Poisonous & good for you at the same time?

Those beautiful rosy pink stalks of rhubarb have shot up out of their usual spot in my garden and I am enjoying this wonderful spring fruit immensely!

Rhubarb is one of the first perennial plants to poke through the earth in the spring and I absolutely adore it. Rhubarb grows in stalks and it looks just like red celery. It has big leaves growing from the tops of its stalks which are to be discarded before eating the rhubarb because they are actually toxic. That’s why you don’t see rhubarb sold with its leaves on.

Today we’re talking about the health benefits of rhubarb and I’m afraid these benefits will not be so great if the only way you eat rhubarb is in your grandma’s rhubarb pie! When you add tons of sugar to any fruit, it really sort of takes away from the healthy attributes of the plant!

The rest of the plant, though, is very good for you.

Lutein. A cup of rhubarb provides you with 207 mcg of lutein, a compound with tremendous health benefits. Lutein is especially good for your skin and eyes, and because your skin and eyes are exposed to environmental toxins almost all of the time, you want to provide them with as many nutrients as possible!

Calcium. A cup of rhubarb will give you almost 10% of the calcium you need in an average day.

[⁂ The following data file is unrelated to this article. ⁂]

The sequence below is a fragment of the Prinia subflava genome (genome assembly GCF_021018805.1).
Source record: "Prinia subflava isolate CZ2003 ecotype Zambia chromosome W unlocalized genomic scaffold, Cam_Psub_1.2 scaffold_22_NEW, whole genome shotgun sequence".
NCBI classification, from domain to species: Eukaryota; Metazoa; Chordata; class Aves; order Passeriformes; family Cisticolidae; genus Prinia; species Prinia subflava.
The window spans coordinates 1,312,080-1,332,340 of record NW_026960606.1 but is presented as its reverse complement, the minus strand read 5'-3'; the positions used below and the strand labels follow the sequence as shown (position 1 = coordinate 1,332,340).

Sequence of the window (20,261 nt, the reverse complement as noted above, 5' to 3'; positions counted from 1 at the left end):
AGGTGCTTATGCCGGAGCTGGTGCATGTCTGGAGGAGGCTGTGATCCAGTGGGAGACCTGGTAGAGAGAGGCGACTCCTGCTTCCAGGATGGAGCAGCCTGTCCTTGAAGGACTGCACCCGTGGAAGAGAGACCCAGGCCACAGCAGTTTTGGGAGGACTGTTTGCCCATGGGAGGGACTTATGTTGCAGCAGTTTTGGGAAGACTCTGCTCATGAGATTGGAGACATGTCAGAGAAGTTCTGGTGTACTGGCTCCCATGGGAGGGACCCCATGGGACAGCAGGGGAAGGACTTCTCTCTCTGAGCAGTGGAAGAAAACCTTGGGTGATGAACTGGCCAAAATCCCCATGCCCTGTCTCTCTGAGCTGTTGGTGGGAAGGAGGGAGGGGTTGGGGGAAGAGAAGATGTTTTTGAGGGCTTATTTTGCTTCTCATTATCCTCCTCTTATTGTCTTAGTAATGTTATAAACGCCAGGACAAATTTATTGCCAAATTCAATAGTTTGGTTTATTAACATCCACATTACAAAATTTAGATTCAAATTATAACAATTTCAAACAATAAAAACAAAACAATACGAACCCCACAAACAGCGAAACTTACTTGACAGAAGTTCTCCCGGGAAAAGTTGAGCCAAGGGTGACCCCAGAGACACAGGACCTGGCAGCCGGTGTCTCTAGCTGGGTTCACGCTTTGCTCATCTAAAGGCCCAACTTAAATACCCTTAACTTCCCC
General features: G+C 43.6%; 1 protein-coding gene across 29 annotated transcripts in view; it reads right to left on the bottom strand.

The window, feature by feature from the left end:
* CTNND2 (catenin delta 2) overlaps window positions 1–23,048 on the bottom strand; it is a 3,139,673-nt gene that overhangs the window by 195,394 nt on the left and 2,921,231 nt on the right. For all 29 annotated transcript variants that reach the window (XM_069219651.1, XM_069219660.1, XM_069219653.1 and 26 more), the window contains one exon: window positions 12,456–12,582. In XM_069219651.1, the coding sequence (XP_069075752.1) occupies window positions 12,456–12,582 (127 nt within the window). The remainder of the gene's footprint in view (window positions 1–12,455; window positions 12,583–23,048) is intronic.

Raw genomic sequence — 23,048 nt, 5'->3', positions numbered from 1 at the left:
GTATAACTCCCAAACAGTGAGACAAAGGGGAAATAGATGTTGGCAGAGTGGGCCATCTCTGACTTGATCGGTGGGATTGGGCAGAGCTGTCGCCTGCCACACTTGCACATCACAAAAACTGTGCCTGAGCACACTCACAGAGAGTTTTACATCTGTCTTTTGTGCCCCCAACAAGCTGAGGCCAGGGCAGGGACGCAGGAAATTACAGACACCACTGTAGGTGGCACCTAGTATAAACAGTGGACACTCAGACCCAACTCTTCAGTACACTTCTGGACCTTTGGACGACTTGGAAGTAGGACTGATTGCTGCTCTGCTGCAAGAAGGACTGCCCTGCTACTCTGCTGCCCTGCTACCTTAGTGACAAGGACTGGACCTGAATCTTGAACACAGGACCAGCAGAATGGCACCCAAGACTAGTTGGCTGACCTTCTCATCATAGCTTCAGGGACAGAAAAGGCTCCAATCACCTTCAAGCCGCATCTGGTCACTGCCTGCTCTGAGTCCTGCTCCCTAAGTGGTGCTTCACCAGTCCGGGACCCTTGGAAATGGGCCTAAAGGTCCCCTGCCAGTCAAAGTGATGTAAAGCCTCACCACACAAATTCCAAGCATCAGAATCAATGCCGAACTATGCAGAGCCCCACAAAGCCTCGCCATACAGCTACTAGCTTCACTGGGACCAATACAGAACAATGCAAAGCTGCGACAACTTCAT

Vitamin K. Rhubarb is rich in vitamin K which helps in the formation of blood clots when you cut yourself.

Rhubarb is also a wonderful source of fiber and it contains many antioxidants.

I like to add rhubarb to my juices and smoothies and I also like to make savory sauces with my rhubarb—it goes especially good with pork.

Rhubarb is very tart so it usually needs something sweet to go with it. Fresh berries do the trick. Strawberries and rhubarb are a match made in heaven!

If you don’t already grow your own rhubarb, give it a try! You just pop the plant in the ground and it keeps coming up year after year! This is one hardy plant! Then you can simply take in rhubarb as you need it.

Rhubarb can be frozen, so if you have a bumper crop, simply chop the stalks and pop them in freezer bags. Take them out to use in smoothies and juices all winter long!

Want a quick recipe? Click here.

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